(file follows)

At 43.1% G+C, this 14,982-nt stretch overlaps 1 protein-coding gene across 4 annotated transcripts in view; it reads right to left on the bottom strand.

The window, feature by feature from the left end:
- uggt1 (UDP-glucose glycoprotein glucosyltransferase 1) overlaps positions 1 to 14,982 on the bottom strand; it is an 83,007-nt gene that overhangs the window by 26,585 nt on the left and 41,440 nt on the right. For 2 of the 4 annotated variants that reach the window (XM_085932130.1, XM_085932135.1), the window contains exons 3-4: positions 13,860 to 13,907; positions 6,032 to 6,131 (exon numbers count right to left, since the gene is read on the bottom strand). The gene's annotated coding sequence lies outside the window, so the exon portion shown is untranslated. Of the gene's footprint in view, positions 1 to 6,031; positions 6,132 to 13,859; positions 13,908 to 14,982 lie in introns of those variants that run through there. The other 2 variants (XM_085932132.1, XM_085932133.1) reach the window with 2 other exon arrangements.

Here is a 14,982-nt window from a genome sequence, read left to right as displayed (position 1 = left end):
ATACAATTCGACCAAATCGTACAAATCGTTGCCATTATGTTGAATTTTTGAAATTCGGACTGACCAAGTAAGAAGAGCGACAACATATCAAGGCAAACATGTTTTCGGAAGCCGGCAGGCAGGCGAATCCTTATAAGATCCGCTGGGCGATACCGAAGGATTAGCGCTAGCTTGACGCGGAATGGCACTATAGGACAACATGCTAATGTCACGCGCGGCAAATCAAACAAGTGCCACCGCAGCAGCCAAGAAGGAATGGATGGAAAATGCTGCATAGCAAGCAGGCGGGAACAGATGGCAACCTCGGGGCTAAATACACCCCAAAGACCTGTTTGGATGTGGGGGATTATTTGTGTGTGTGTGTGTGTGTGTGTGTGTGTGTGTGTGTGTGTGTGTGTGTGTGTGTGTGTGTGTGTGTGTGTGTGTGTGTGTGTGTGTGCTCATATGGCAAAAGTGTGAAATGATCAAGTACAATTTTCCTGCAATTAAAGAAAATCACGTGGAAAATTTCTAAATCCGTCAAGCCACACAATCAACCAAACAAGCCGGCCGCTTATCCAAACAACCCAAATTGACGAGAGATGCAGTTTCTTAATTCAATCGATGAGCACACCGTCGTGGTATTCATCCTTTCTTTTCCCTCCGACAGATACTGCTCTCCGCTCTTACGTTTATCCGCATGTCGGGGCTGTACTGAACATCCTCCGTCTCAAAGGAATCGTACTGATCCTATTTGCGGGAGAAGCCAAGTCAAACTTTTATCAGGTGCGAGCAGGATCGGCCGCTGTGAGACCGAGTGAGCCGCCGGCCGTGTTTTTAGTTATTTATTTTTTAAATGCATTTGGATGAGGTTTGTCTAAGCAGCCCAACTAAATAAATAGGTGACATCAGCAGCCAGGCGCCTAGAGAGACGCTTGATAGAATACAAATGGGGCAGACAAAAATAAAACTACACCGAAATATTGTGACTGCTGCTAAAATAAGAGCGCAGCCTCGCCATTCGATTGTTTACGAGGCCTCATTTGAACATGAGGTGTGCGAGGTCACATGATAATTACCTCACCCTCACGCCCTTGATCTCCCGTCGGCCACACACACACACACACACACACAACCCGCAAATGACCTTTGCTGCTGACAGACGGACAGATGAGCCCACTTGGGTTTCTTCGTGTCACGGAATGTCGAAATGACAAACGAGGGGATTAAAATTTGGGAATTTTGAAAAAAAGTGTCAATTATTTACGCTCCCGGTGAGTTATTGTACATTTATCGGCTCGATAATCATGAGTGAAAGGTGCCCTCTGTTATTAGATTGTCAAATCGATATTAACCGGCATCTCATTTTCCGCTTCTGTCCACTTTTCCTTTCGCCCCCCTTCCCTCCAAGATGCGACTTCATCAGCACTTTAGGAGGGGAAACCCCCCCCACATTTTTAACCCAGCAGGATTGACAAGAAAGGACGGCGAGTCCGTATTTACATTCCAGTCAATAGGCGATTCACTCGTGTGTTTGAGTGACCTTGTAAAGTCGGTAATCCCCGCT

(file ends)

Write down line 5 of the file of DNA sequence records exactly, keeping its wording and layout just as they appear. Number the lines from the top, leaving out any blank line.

ATACAATTCGACCAAATCGTACAAATCGTTGCCATTATGTTGAATTTTTGAAATTCGGACTGACCAAGTAAGAAGAGCGACAACATATCAAGGCAAACATGTTTTCGGAAGCCGGCAGGCAGGCGAATCCTTATAAGATCCGCTGGGCGATACCGAAGGATTAGCGCTAGCTTGACGCGGAATGGCACTATAGGACAACATGCTAATGTCACGCGCGGCAAATCAAACAAGTGCCACCGCAGCAGCCAAGAAGGAATGGATGGAAAATGCTGCATAGCAAGCAGGCGGGAACAGATGGCAACCTCGGGGCTAAATACACCCCAAAGACCTGTTTGGATGTGGGGGATTATTTGTGTGTGTGTGTGTGTGTGTGTGTGTGTGTGTGTGTGTGTGTGTGTGTGTGTGTGTGTGTGTGTGTGTGTGTGTGTGTGTGTGTGTGCTCATATGGCAAAAGTGTGAAATGATCAAGTACAATTTTCCTGCAATTAAAGAAAATCACGTGGAAAATTTCTAAATCCGTCAAGCCACACAATCAACCAAACAAGCCGGCCGCTTATCCAAACAACCCAAATTGACGAGAGATGCAGTTTCTTAATTCAATCGATGAGCACACCGTCGTGGTATTCATCCTTTCTTTTCCCTCCGACAGATACTGCTCTCCGCTCTTACGTTTATCCGCATGTCGGGGCTGTACTGAACATCCTCCGTCTCAAAGGAATCGTACTGATCCTATTTGCGGGAGAAGCCAAGTCAAACTTTTATCAGGTGCGAGCAGGATCGGCCGCTGTGAGACCGAGTGAGCCGCCGGCCGTGTTTTTAGTTATTTATTTTTTAAATGCATTTGGATGAGGTTTGTCTAAGCAGCCCAACTAAATAAATAGGTGACATCAGCAGCCAGGCGCCTAGAGAGACGCTTGATAGAATACAAATGGGGCAGACAAAAATAAAACTACACCGAAATATTGTGACTGCTGCTAAAATAAGAGCGCAGCCTCGCCATTCGATTGTTTACGAGGCCTCATTTGAACATGAGGTGTGCGAGGTCACATGATAATTACCTCACCCTCACGCCCTTGATCTCCCGTCGGCCACACACACACACACACACACACAACCCGCAAATGACCTTTGCTGCTGACAGACGGACAGATGAGCCCACTTGGGTTTCTTCGTGTCACGGAATGTCGAAATGACAAACGAGGGGATTAAAATTTGGGAATTTTGAAAAAAAGTGTCAATTATTTACGCTCCCGGTGAGTTATTGTACATTTATCGGCTCGATAATCATGAGTGAAAGGTGCCCTCTGTTATTAGATTGTCAAATCGATATTAACCGGCATCTCATTTTCCGCTTCTGTCCACTTTTCCTTTCGCCCCCCTTCCCTCCAAGATGCGACTTCATCAGCACTTTAGGAGGGGAAACCCCCCCCACATTTTTAACCCAGCAGGATTGACAAGAAAGGACGGCGAGTCCGTATTTACATTCCAGTCAATAGGCGATTCACTCGTGTGTTTGAGTGACCTTGTAAAGTCGGTAATCCCCGCT